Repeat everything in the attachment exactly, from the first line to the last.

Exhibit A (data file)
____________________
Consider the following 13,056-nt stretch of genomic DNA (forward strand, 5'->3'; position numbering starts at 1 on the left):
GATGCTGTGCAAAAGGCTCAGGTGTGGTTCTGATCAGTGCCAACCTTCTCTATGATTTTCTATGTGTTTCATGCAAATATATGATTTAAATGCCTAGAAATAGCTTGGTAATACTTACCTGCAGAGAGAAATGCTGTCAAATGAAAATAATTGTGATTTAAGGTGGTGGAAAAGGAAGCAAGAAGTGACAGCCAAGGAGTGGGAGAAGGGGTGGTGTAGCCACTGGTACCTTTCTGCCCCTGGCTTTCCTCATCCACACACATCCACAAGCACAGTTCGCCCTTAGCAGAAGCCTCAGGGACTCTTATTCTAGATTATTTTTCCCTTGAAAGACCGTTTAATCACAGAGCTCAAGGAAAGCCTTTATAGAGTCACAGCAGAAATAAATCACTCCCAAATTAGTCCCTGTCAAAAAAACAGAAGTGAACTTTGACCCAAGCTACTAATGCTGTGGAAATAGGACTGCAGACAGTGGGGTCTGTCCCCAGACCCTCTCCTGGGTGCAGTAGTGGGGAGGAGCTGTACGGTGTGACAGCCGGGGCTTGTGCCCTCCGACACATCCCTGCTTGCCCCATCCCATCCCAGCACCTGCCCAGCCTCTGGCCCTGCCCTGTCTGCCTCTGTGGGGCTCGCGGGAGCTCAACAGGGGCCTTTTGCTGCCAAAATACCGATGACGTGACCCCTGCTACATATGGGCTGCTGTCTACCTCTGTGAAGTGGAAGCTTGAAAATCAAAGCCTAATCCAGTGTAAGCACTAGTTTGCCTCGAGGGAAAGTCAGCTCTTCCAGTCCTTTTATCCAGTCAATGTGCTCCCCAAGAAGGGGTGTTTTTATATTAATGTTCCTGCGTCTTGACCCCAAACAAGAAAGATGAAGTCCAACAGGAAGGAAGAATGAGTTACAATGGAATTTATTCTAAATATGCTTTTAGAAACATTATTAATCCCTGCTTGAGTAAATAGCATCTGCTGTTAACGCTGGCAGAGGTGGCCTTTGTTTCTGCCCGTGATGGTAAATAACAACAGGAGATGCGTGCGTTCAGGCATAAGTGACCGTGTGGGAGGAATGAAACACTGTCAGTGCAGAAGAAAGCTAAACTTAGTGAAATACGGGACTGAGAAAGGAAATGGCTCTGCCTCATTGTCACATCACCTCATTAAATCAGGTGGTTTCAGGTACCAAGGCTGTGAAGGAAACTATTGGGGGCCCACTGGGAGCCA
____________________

Consider the following 13,056-nt stretch of genomic DNA (forward strand, 5'->3'; position numbering starts at 1 on the left):
GATGCTGTGCAAAAGGCTCAGGTGTGGTTCTGATCAGTGCCAACCTTCTCTATGATTTTCTATGTGTTTCATGCAAATATATGATTTAAATGCCTAGAAATAGCTTGGTAATACTTACCTGCAGAGAGAAATGCTGTCAAATGAAAATAATTGTGATTTAAGGTGGTGGAAAAGGAAGCAAGAAGTGACAGCCAAGGAGTGGGAGAAGGGGTGGTGTAGCCACTGGTACCTTTCTGCCCCTGGCTTTCCTCATCCACACACATCCACAAGCACAGTTCGCCCTTAGCAGAAGCCTCAGGGACTCTTATTCTAGATTATTTTTCCCTTGAAAGACCGTTTAATCACAGAGCTCAAGGAAAGCCTTTATAGAGTCACAGCAGAAATAAATCACTCCCAAATTAGTCCCTGTCAAAAAAACAGAAGTGAACTTTGACCCAAGCTACTAATGCTGTGGAAATAGGACTGCAGACAGTGGGGTCTGTCCCCAGACCCTCTCCTGGGTGCAGTAGTGGGGAGGAGCTGTACGGTGTGACAGCCGGGGCTTGTGCCCTCCGACACATCCCTGCTTGCCCCATCCCATCCCAGCACCTGCCCAGCCTCTGGCCCTGCCCTGTCTGCCTCTGTGGGGCTCGCGGGAGCTCAACAGGGGCCTTTTGCTGCCAAAATACCGATGACGTGACCCCTGCTACATATGGGCTGCTGTCTACCTCTGTGAAGTGGAAGCTTGAAAATCAAAGCCTAATCCAGTGTAAGCACTAGTTTGCCTCGAGGGAAAGTCAGCTCTTCCAGTCCTTTTATCCAGTCAATGTGCTCCCCAAGAAGGGGTGTTTTTATATTAATGTTCCTGCGTCTTGACCCCAAACAAGAAAGATGAAGTCCAACAGGAAGGAAGAATGAGTTACAATGGAATTTATTCTAAATATGCTTTTAGAAACATTATTAATCCCTGCTTGAGTAAATAGCATCTGCTGTTAACGCTGGCAGAGGTGGCCTTTGTTTCTGCCCGTGATGGTAAATAACAACAGGAGATGCGTGCGTTCAGGCATAAGTGACCGTGTGGGAGGAATGAAACACTGTCAGTGCAGAAGAAAGCTAAACTTAGTGAAATACGGGACTGAGAAAGGAAATGGCTCTGCCTCATTGTCACATCACCTCATTAAATCAGGTGGTTTCAGGTACCAAGGCTGTGAAGGAAACTATTGGGGGCCCACTGGGAGCCA